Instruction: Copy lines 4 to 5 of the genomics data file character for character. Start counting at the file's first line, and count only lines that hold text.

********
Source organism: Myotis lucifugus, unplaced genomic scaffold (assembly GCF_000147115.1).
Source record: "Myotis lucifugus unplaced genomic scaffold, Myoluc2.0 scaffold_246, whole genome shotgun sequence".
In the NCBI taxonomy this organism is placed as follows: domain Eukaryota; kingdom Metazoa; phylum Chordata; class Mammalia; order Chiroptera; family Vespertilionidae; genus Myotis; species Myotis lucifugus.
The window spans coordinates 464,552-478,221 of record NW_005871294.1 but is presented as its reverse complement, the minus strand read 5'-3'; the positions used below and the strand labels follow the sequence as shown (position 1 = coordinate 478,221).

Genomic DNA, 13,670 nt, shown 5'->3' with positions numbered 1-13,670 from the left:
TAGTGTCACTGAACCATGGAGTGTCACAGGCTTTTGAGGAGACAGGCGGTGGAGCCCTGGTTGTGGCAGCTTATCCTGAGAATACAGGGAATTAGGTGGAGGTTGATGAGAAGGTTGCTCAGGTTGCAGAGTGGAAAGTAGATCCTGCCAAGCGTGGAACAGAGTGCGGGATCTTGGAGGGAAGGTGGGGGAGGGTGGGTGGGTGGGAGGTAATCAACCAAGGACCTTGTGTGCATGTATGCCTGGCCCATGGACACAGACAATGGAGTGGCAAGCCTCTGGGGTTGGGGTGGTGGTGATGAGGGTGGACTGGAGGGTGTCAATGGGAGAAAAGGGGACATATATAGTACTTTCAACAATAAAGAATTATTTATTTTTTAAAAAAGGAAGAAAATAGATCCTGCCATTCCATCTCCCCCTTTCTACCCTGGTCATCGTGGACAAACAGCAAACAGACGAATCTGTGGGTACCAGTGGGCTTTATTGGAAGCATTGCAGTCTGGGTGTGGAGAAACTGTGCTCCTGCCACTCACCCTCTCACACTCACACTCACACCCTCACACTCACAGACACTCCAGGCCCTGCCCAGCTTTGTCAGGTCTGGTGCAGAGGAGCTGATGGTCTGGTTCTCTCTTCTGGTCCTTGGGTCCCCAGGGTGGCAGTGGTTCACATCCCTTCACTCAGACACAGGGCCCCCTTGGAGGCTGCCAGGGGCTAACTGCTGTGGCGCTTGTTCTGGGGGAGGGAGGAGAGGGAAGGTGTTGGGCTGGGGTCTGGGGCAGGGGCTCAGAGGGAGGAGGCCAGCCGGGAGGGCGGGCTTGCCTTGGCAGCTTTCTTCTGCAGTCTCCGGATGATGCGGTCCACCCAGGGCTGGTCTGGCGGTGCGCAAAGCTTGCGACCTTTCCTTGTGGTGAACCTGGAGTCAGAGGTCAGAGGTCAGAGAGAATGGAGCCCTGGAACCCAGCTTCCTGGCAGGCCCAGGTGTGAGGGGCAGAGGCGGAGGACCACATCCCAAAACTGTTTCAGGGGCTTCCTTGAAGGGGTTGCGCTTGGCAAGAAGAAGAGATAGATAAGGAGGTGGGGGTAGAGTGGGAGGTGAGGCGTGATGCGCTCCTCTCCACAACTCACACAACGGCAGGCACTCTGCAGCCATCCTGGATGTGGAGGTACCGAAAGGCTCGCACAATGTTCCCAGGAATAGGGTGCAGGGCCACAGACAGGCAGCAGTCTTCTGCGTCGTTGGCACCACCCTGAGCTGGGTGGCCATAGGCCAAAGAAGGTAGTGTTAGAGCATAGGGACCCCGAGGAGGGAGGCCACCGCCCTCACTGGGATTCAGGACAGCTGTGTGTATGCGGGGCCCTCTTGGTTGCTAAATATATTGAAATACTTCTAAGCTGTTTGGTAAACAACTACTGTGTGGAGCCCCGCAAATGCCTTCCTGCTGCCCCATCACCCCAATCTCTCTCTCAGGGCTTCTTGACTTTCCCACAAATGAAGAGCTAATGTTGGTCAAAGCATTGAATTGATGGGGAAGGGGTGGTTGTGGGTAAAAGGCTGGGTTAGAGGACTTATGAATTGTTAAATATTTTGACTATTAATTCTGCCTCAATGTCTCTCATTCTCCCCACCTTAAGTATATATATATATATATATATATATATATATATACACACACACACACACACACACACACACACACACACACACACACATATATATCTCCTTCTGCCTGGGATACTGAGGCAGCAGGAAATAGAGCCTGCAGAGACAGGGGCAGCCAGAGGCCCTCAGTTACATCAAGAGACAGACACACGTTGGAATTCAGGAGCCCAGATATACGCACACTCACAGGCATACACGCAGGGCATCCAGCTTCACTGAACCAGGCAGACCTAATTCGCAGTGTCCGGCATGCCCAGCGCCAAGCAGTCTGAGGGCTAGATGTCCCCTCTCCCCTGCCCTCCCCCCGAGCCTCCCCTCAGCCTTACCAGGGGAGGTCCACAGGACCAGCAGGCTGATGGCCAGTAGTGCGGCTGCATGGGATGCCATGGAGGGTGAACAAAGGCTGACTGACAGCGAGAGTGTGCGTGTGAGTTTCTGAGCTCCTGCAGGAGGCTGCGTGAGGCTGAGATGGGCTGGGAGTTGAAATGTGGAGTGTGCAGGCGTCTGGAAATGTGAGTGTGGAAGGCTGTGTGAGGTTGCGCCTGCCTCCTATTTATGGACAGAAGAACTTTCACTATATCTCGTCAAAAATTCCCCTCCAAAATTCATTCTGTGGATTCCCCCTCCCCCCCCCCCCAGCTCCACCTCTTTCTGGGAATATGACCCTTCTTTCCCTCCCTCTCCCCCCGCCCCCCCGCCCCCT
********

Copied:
The window spans coordinates 464,552-478,221 of record NW_005871294.1 but is presented as its reverse complement, the minus strand read 5'-3'; the positions used below and the strand labels follow the sequence as shown (position 1 = coordinate 478,221).

Genomic DNA, 13,670 nt, shown 5'->3' with positions numbered 1-13,670 from the left: